A whirlwind of a week in Westminster – Shem Redie
The ominous halls of Portcullis House faced me as I queued up to pass through the visitor’s entrance. I couldn’t help the mixed feelings of nervousness, caution and excitement I had on that Monday morning. Admittedly, the one thing I was worried about (and something many students fear when they accept work experience or internship opportunities) is being reduced to working on dull, non-meaningful tasks or god forbid, pouring tea and coffee. Nevertheless, by the time I’d passed through security and left my name with reception, I was ready to face the day. The members of staff that worked in Clive’s office helped me a great deal on my first day, calming me down considerably by being so welcoming and friendly. I understood that they were really busy and perhaps that was why I didn’t expect them to be as welcoming as they were.
Rebecca, the main co-ordinator responsible for my time in the office, ensured that communication was always open between us in the event that I didn’t understand something or had any questions or concerns. As I began to receive a list of things that I was to work on both for the day and throughout my time with the office, those previous fears of boring or unchallenging work were dashed. The work I was involved in included research for policy writing, drafting letters to constituents and political bodies, drafting social media posts and writing briefing papers. All of this enthused me and I felt so excited and interested with the work that I was doing. I could honestly say that for once I could relate with the old Confucian saying, ‘Choose a job you love, and you will never have to work a day in your life’.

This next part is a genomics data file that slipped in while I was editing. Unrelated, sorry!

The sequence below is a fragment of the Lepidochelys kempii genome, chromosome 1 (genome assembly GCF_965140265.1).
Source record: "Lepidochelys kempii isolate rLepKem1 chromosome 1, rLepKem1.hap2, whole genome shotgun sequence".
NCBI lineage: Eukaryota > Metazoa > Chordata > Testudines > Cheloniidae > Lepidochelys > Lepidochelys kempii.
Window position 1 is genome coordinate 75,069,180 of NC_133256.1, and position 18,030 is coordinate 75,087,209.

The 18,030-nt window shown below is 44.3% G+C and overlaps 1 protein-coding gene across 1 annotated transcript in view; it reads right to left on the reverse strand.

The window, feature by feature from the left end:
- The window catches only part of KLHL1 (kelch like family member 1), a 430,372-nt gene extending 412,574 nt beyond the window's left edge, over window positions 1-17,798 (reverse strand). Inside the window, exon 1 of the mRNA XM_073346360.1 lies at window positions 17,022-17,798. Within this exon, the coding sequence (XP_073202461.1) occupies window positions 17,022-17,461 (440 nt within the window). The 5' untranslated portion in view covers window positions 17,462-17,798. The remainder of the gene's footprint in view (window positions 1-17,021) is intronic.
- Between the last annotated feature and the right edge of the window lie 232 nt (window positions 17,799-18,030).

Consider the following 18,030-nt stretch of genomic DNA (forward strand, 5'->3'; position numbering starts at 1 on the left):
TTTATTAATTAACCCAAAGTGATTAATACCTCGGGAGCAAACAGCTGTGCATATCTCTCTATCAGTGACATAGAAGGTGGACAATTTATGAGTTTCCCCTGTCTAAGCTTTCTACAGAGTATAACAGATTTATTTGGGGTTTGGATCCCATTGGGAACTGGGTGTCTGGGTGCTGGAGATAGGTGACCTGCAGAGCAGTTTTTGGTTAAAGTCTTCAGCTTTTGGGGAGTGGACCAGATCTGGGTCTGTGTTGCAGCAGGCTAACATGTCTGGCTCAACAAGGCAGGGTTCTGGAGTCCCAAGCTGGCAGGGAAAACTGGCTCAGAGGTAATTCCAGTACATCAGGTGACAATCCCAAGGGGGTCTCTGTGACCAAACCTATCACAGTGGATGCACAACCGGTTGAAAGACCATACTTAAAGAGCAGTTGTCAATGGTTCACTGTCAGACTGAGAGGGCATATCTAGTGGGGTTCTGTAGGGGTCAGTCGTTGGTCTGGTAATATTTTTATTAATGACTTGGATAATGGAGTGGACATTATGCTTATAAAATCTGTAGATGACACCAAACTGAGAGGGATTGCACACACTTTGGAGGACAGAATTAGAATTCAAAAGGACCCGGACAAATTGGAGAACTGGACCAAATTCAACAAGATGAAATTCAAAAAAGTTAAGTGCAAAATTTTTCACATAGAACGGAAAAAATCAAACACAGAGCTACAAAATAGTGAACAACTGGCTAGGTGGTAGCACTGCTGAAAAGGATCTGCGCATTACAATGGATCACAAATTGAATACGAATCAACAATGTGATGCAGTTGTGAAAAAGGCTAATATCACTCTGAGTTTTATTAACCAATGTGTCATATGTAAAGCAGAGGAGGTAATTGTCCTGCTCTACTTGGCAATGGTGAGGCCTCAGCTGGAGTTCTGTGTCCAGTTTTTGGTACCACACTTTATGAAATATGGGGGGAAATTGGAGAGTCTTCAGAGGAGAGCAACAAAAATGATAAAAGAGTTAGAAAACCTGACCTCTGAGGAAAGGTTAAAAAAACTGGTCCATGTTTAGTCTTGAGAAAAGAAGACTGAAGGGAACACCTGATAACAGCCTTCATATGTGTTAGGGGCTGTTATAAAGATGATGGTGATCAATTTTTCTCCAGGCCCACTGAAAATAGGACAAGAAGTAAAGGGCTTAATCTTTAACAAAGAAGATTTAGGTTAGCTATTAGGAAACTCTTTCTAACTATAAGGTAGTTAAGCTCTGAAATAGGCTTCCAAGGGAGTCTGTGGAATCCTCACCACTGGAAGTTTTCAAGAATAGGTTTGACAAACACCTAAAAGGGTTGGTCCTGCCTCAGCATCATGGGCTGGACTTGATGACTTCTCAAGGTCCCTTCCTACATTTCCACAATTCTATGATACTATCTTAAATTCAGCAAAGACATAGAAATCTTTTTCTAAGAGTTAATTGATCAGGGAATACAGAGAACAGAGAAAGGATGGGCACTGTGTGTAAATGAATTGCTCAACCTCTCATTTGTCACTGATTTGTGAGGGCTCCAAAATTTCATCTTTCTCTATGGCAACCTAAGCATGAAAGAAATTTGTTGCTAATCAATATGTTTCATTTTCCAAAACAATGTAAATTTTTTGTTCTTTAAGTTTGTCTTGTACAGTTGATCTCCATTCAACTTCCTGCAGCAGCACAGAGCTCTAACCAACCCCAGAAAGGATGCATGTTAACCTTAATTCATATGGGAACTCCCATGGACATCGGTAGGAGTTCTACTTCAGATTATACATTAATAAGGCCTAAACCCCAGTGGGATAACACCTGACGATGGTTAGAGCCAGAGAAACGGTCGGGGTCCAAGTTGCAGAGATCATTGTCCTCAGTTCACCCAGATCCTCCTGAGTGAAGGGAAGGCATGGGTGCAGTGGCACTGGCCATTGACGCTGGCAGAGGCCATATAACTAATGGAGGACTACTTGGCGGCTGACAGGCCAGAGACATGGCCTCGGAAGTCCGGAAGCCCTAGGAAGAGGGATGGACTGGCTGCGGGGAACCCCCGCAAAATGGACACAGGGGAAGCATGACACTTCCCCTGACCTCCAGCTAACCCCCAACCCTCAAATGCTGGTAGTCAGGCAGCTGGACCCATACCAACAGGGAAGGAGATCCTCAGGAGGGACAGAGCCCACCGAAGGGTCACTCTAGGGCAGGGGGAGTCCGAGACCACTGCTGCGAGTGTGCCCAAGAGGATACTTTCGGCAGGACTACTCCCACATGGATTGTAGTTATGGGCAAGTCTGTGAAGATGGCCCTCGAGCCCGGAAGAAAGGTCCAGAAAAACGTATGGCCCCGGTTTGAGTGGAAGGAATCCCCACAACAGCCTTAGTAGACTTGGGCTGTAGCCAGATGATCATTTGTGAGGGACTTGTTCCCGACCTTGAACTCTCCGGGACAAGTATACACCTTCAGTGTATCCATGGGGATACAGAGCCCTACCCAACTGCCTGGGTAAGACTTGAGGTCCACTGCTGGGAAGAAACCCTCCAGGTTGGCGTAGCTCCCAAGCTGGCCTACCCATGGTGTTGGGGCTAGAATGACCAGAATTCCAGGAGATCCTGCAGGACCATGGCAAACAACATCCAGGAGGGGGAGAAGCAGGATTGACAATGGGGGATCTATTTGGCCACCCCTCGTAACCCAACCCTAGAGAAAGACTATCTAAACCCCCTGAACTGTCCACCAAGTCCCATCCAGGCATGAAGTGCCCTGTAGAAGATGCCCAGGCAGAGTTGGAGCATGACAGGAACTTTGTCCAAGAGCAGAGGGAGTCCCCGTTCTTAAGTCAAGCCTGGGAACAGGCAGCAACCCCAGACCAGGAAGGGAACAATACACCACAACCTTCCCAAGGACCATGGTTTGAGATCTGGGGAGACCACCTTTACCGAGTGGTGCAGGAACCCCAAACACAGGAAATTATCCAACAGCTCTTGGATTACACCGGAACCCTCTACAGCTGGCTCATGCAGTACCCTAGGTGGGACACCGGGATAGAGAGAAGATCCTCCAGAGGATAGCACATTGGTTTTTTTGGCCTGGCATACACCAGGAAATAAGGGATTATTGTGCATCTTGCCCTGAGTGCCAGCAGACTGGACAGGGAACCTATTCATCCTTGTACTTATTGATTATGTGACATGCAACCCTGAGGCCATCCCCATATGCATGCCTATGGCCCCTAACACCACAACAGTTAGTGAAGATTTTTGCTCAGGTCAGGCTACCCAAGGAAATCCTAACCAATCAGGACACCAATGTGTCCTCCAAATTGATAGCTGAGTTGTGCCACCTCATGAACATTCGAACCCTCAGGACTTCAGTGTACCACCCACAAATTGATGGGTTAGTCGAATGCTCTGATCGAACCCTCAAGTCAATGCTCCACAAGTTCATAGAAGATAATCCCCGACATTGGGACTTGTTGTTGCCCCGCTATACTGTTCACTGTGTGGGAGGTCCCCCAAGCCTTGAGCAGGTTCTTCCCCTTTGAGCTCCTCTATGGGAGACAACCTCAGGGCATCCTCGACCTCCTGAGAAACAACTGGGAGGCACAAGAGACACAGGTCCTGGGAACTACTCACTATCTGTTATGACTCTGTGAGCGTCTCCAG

One of the reasons why this experience has been so impactful and one that I will cherish for years to come is the balanced nature by which I was working but also attending events during the day that would enrich my learning and allow me to learn a different side to politics. Experiencing PMQs in the flesh was an opportunity I never thought I would get and despite the loud heckling and pantomimic nature, it was entertaining and a glimpse at the extreme end of parliamentary etiquette. Other events that I attended included accompanying Clive to media interviews and attending select committees and inquiries. This contributed to the whole feeling of an experience truly worthwhile and tailored to me.
The whole experience felt relaxed and I was made to feel and certainly did feel as if I was contributing to meaningful work and had been working for Clive Lewis for months. An office that makes a newcomer feel comfortable and slot right in seamlessly is one which should be lauded and I cannot express my gratitude enough to all of the members’ of staff in Clive’s office. Gratitude not only for making this one of the best weeks to remember but also reinvigorating my interest in domestic politics which had suffered a decline during my time in University due to the international half of my degree. As a result of my time in Parliament, I can no longer rule out ever running for parliament and whilst there are still a considerable number of years before that possibility can ever be entertained; I cannot help but feel inspired by the man behind the MP that has facilitated my changed heart towards politics. The manner Clive conducts himself in Westminster by fighting for his constituents, standing up for his beliefs and speaking out for those without a platform all the while juggling front-bench responsibilities, qualifies both his staff and himself to a high level of admiration. In the space of a week, I have learned a great deal about the centre of British politics, the challenges our politicians face on a day-to-day basis, the great level of detail and care required when drafting policy, the careful balance between policy-making and representing constituents and more. Whilst I wave goodbye to a week of endless interesting encounters and insightful learning, I leave knowing full well that I got what I wanted from the experience and that parliament has not seen the end of me yet.